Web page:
Next is the property trust will. This is for those who want to protect the value of their property. This kind of will keeps the property safe for loved ones further down the line. It won’t be able to be sold to cover care fees for the surviving partner, for example. Another type of will that protects property is the flexible interest trust will. However, these wills also protect the testator’s savings and investments. The wills are flexible (as the name suggests) which means that some beneficiaries are able to receive their inheritance straight away, and others can have their put into a trust for a later date. This is a good choice of will to use when there are two (or more) families (ie there has been an additional marriage which has produced children).
Discretionary trust wills mean that specially chosen trustees will manage the estate and portion out the inheritance as they see fit. Because people’s circumstances change, this kind of will means that those who need the inheritance the most at the time of the testator’s death will receive it. The downside of this kind of will is that someone else will be making the decisions on your behalf, and they may not choose as you would have liked.
There is also a type of will called the living will. This is a different kind of will entirely, mainly due to the fact that in order for it to come into effect, the testator must still be alive. It is used to determine exactly what kinds of medical treatment can and should be used in the event of a life changing illness or accident. It is a way of making a decision when the testator can no longer speak for themselves (perhaps due to a coma, for example).
And these are just the most common types of will – others include the unsolemn will and the notarial will as well as many more.
The idea of a retirement village is a wonderful one. This is a place where, once you have bought your apartment or small house, you can move into a ‘village’ environment where there are care facilities and people on hand to help you in any way, but where you can also have your independence. These villages are extremely popular in America and Australia, and are becoming more the norm in the UK as well now.
They can make a real difference to the lives of those who choose to buy – or rent – their final home there.
But there can be issues for family members if the full details of the costs involved aren’t worked out in advance. This is because, although the cost of the retirement village seems fair, or even low, at the outset, there can be some major costs involved once the person who has bought or rented a home there has passed away or moved out for any reason.
And that cost will need to be met by the family.
The bill – typically known as an ‘exit fee’ – is usually capped at 10% of the purchase price of the property (which on average is £250,000, making the exit fee £25,000), although it can be much higher, and in some cases it can be as much as 30%.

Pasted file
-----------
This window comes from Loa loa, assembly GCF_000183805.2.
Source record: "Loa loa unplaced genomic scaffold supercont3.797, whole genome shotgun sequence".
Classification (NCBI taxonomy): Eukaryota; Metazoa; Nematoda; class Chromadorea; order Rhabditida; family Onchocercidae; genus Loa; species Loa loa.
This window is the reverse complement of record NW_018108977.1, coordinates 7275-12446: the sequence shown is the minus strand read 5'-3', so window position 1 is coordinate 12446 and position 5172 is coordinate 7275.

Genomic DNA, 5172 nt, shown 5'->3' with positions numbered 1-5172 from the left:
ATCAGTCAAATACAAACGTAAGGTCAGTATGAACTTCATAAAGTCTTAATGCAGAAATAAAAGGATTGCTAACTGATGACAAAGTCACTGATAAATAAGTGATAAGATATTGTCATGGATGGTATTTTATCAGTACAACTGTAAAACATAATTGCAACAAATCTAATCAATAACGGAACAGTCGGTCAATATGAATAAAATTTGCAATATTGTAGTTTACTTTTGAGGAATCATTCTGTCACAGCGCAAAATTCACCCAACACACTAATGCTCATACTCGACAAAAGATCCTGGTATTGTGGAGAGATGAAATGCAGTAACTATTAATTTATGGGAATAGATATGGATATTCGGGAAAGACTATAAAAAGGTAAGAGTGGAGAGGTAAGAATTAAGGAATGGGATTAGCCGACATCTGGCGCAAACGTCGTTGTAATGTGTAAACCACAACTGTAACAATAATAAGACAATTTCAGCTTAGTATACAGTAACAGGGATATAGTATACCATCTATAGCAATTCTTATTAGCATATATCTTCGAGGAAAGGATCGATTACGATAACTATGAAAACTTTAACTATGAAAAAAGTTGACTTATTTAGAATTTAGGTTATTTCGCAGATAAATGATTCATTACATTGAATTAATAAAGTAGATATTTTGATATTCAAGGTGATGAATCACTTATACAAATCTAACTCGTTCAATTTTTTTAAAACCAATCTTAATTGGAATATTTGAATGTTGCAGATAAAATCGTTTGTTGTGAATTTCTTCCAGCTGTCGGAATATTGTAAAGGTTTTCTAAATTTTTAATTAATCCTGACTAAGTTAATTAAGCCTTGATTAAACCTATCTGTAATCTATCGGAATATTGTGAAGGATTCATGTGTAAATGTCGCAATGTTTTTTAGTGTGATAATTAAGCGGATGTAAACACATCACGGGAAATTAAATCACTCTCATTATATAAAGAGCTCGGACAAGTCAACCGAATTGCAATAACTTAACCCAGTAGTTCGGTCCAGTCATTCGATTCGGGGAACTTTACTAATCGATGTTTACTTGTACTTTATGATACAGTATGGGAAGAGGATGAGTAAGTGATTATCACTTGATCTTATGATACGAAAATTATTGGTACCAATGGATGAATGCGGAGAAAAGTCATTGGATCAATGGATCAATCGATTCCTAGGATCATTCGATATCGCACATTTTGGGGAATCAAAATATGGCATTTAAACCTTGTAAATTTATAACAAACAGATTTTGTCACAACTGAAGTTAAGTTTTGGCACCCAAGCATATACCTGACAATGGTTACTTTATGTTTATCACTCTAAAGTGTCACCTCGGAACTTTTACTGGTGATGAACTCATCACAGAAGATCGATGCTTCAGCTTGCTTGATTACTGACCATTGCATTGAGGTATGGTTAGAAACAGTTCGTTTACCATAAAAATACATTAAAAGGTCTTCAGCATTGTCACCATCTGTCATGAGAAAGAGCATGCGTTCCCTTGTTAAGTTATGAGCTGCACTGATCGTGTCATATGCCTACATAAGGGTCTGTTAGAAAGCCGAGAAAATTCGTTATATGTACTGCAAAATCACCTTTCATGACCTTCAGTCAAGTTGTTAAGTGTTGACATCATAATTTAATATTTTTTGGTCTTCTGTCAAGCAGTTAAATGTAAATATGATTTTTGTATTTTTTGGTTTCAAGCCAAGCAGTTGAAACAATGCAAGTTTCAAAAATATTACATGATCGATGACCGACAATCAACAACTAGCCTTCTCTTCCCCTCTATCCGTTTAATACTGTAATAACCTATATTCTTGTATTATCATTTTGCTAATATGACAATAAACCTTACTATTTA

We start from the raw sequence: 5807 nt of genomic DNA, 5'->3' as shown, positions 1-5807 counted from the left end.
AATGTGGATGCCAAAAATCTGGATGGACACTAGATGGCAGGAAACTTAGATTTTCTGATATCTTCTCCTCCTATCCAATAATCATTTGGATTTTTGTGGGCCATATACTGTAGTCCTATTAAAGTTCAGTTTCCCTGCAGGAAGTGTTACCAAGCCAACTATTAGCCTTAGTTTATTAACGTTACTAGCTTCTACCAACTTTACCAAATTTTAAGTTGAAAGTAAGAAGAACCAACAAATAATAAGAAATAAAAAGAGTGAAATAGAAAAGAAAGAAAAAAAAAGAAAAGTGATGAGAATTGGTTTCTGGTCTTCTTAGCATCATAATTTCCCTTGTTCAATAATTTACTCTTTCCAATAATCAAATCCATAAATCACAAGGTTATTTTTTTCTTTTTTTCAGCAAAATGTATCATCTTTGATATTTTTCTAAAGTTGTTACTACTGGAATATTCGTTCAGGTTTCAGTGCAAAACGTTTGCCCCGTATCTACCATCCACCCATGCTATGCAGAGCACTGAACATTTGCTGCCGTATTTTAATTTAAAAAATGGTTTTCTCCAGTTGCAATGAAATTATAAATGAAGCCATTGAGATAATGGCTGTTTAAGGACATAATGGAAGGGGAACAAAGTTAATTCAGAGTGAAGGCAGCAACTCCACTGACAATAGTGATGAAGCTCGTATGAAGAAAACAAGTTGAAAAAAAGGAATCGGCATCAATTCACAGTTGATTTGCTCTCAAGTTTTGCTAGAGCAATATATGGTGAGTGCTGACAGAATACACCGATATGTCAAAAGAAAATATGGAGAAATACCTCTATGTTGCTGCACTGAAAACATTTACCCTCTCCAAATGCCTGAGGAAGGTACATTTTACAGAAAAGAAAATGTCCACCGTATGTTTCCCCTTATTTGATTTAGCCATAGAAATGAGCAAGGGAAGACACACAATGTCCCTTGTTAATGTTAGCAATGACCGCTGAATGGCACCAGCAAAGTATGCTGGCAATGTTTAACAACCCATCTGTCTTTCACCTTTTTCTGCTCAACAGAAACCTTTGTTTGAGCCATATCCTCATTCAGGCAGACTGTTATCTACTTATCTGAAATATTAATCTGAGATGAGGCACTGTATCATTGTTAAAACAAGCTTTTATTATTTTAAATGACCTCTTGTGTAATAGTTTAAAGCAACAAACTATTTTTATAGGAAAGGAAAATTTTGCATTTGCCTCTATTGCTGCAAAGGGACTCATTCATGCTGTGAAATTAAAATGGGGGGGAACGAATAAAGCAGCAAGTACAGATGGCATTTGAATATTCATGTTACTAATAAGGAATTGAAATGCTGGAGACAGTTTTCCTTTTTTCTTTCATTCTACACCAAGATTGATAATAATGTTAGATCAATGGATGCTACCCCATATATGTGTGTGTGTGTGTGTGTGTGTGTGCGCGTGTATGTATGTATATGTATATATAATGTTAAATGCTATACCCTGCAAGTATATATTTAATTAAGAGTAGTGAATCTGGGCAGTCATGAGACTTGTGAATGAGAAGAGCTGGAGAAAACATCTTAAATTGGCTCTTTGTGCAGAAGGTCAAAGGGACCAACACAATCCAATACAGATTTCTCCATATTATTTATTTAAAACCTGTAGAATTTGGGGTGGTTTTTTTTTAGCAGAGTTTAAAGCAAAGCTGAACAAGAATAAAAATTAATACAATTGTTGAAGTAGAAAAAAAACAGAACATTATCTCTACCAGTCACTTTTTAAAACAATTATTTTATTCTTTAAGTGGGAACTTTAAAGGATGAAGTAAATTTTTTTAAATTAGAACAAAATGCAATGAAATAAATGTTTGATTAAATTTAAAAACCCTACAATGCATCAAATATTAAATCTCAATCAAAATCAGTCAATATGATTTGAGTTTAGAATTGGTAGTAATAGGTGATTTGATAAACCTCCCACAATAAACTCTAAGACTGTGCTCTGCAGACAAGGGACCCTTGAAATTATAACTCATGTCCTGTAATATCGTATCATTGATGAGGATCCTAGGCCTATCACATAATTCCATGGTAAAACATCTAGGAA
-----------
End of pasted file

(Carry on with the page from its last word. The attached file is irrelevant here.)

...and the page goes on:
It is important to understand exactly what these exit costs are, what they are for, and when they would need to be paid. Finding out the circumstances about all of these details is essential before signing up for any kind of long term commitment.
For some, however, this is the ideal solution. They may have a small income and therefore only want to commit to small outgoings, yet want to be able to enjoy the facilities of a retirement village. They can rely on their savings or property to be sold once they have died to pay for the outstanding amount.
Many of us are probably aware – even it only vaguely – about the case of Jarndyce and Jarndyce from Charles Dickens’ Bleak House. It is an inheritance and probate dispute that has gone on for decades, and runs throughout the narrative of the book.
But although that is fiction, there is a real life case that bears a striking similarity to that of the one from Dickens’ head. And it has only just been resolved after two hundred years.
It is the case of Voivode Haci Huseyin Aga. Two hundred years, 800 descendants, and a court battle that would have worn out most people by now, and it is finally concluded.
The inheritance revolves around a 33.6 acre pieces of land near Bodrum in Turkey. The current value of the land is thought to be around £23 million, and the two men who owned it – brothers and descendants of Haci Huseyin Aga – decided to sell. Only they couldn’t. Because 798 (or so) other descendants came forward to claim the land for themselves – or, if they couldn’t do that, they wanted a share of the proceeds from the brothers’ sale.
After a six year court battle, everyone lost.
In the end, the true owners of the land couldn’t be determined, which meant that the courts could sell the land, but because it would need to be done quickly, it is likely that the land would sell for much less than it is really worth.